This week's issue of TIME magazine, arriving on Friday, details the surprising respect and productive relationship between Barack Obama and Condoleezza Rice.
Massimo Calabresi writes that Obama and Secretary of State Rice, one of the architects and defenders of the Iraq disaster, among other Bush administration failures, "have come to have a certain respect for each other... because both take an intellectual, sober view of foreign affairs."
An aide to Barack Obama tells Calabresi, "They've had good exchanges. Does he treat her as someone whom he has respect for? Absolutely. Does he listen to her on occasion? Absolutely." The aide added that Rice "can expect the phone calls to continue."
The article opens: "A few days before he left on his eight-country world tour, Barack Obama wanted to discuss the trip with an old contact in Washington: Secretary of State Condoleezza Rice. Obama's phone call was in part courtesy, but over three years of occasional phone conversations, the two have quietly discussed everything from foreign aid to the Middle East and nuclear proliferation.
"The little-known Rice-Obama link is just the latest surprise in a summer of unexpected shifts in American foreign policy."
Calabresi reports that Rice is trying to "clean up" the Bush mess and that the latest diplomatic moves orchestrated by her "signal the latest triumph of realism over ideology -- and a victory for Rice and her diplomatic team over the neoconservatives led by Vice President Cheney. The moves amount to an unmistakable effort to clean up Bush's foreign policy legacy before he exits the stage."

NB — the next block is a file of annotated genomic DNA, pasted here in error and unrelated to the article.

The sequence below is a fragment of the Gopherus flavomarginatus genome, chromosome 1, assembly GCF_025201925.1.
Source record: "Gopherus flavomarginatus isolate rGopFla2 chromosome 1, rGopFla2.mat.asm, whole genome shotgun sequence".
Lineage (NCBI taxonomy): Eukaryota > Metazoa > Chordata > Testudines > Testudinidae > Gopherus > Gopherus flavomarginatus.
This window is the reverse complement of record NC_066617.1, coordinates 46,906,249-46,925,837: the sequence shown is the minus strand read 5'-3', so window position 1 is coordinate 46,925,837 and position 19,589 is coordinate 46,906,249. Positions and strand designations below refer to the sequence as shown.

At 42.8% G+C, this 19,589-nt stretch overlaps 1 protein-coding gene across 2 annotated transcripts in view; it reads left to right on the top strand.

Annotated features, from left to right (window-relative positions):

Ken Duberstein, the former Reagan aide, tells TIME, "This is bold strategic diplomacy with an eye to the history books."
TIME also studies the coming campaign in the battleground state of Michigan and concludes that Obama is in some trouble there. Amy Sullivan relates: "Michigan has gone Democratic in every presidential election cycle since 1988 -- but it could surprise this time around. While Democrats usually benefit when economic concerns dominate an election, Barack Obama is running only a few points ahead of John McCain in statewide polls, a margin neither side considers safe. Adding to Obama's challenges is the fact that several of the state's Democratic leaders are wildly unpopular, under indictment or both ... What is certain is that Obama's 4-point lead in recent statewide polls means little in a state with a tradition of making last-minute decisions."
Greg Mitchell's new book is So Wrong for So Long: How the Press, the Pundits -- and the President -- Failed on Iraq. He is editor of Editor & Publisher.